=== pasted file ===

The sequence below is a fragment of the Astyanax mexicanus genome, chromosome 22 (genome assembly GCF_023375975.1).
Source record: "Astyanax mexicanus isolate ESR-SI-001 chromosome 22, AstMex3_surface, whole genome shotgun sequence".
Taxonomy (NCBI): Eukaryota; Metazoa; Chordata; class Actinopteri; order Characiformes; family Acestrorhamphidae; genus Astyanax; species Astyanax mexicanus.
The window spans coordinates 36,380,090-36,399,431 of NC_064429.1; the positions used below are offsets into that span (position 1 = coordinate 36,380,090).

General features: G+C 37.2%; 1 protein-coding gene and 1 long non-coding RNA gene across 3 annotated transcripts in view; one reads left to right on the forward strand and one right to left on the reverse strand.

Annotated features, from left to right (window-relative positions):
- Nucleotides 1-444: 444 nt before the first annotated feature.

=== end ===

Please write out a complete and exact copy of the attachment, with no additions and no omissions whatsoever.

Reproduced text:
The sequence below is a fragment of the Astyanax mexicanus genome, chromosome 22 (genome assembly GCF_023375975.1).
Source record: "Astyanax mexicanus isolate ESR-SI-001 chromosome 22, AstMex3_surface, whole genome shotgun sequence".
Taxonomy (NCBI): Eukaryota; Metazoa; Chordata; class Actinopteri; order Characiformes; family Acestrorhamphidae; genus Astyanax; species Astyanax mexicanus.
The window spans coordinates 36,380,090-36,399,431 of NC_064429.1; the positions used below are offsets into that span (position 1 = coordinate 36,380,090).

General features: G+C 37.2%; 1 protein-coding gene and 1 long non-coding RNA gene across 3 annotated transcripts in view; one reads left to right on the forward strand and one right to left on the reverse strand.

Annotated features, from left to right (window-relative positions):
- Nucleotides 1-444: 444 nt before the first annotated feature.